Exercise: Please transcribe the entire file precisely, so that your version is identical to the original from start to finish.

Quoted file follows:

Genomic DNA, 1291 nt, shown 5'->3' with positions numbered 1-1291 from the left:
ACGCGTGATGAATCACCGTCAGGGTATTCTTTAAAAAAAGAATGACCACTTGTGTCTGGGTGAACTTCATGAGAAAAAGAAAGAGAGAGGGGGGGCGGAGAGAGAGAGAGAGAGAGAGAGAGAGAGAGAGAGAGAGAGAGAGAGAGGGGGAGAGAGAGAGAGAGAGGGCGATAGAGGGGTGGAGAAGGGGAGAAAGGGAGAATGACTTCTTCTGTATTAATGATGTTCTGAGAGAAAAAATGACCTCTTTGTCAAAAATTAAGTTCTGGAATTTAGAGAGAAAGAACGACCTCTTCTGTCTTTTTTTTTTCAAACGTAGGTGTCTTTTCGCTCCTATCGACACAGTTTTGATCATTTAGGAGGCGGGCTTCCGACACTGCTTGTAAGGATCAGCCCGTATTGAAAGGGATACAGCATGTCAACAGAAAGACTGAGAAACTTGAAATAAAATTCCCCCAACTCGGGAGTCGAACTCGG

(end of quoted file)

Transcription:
Genomic DNA, 1291 nt, shown 5'->3' with positions numbered 1-1291 from the left:
ACGCGTGATGAATCACCGTCAGGGTATTCTTTAAAAAAAGAATGACCACTTGTGTCTGGGTGAACTTCATGAGAAAAAGAAAGAGAGAGGGGGGGCGGAGAGAGAGAGAGAGAGAGAGAGAGAGAGAGAGAGAGAGAGAGAGAGAGGGGGAGAGAGAGAGAGAGAGGGCGATAGAGGGGTGGAGAAGGGGAGAAAGGGAGAATGACTTCTTCTGTATTAATGATGTTCTGAGAGAAAAAATGACCTCTTTGTCAAAAATTAAGTTCTGGAATTTAGAGAGAAAGAACGACCTCTTCTGTCTTTTTTTTTTCAAACGTAGGTGTCTTTTCGCTCCTATCGACACAGTTTTGATCATTTAGGAGGCGGGCTTCCGACACTGCTTGTAAGGATCAGCCCGTATTGAAAGGGATACAGCATGTCAACAGAAAGACTGAGAAACTTGAAATAAAATTCCCCCAACTCGGGAGTCGAACTCGG